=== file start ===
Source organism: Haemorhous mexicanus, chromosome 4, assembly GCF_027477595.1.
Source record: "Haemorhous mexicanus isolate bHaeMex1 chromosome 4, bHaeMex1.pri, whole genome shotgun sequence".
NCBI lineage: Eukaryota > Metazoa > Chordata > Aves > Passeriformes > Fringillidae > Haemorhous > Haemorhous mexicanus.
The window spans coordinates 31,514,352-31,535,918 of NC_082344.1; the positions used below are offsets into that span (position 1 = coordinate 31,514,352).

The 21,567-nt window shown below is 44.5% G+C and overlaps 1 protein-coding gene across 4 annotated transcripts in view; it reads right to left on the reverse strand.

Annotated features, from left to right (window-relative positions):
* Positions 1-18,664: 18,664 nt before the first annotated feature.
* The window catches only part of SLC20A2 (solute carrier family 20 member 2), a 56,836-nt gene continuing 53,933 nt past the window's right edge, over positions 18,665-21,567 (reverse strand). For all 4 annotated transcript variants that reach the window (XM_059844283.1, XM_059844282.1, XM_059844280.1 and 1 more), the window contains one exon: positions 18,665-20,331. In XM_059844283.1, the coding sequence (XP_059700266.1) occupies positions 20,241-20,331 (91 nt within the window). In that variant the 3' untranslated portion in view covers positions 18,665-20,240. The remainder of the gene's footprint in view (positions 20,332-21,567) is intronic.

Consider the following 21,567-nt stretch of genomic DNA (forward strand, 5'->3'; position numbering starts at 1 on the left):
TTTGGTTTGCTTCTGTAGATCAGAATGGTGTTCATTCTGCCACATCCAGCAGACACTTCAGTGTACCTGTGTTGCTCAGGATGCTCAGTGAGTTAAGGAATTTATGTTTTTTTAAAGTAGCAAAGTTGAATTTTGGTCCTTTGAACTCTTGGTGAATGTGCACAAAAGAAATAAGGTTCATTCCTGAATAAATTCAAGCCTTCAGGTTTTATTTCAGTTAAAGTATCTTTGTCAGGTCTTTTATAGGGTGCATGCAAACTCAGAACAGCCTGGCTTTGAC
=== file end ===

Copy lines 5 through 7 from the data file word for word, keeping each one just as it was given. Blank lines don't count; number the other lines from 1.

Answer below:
The 21,567-nt window shown below is 44.5% G+C and overlaps 1 protein-coding gene across 4 annotated transcripts in view; it reads right to left on the reverse strand.

Annotated features, from left to right (window-relative positions):
* Positions 1-18,664: 18,664 nt before the first annotated feature.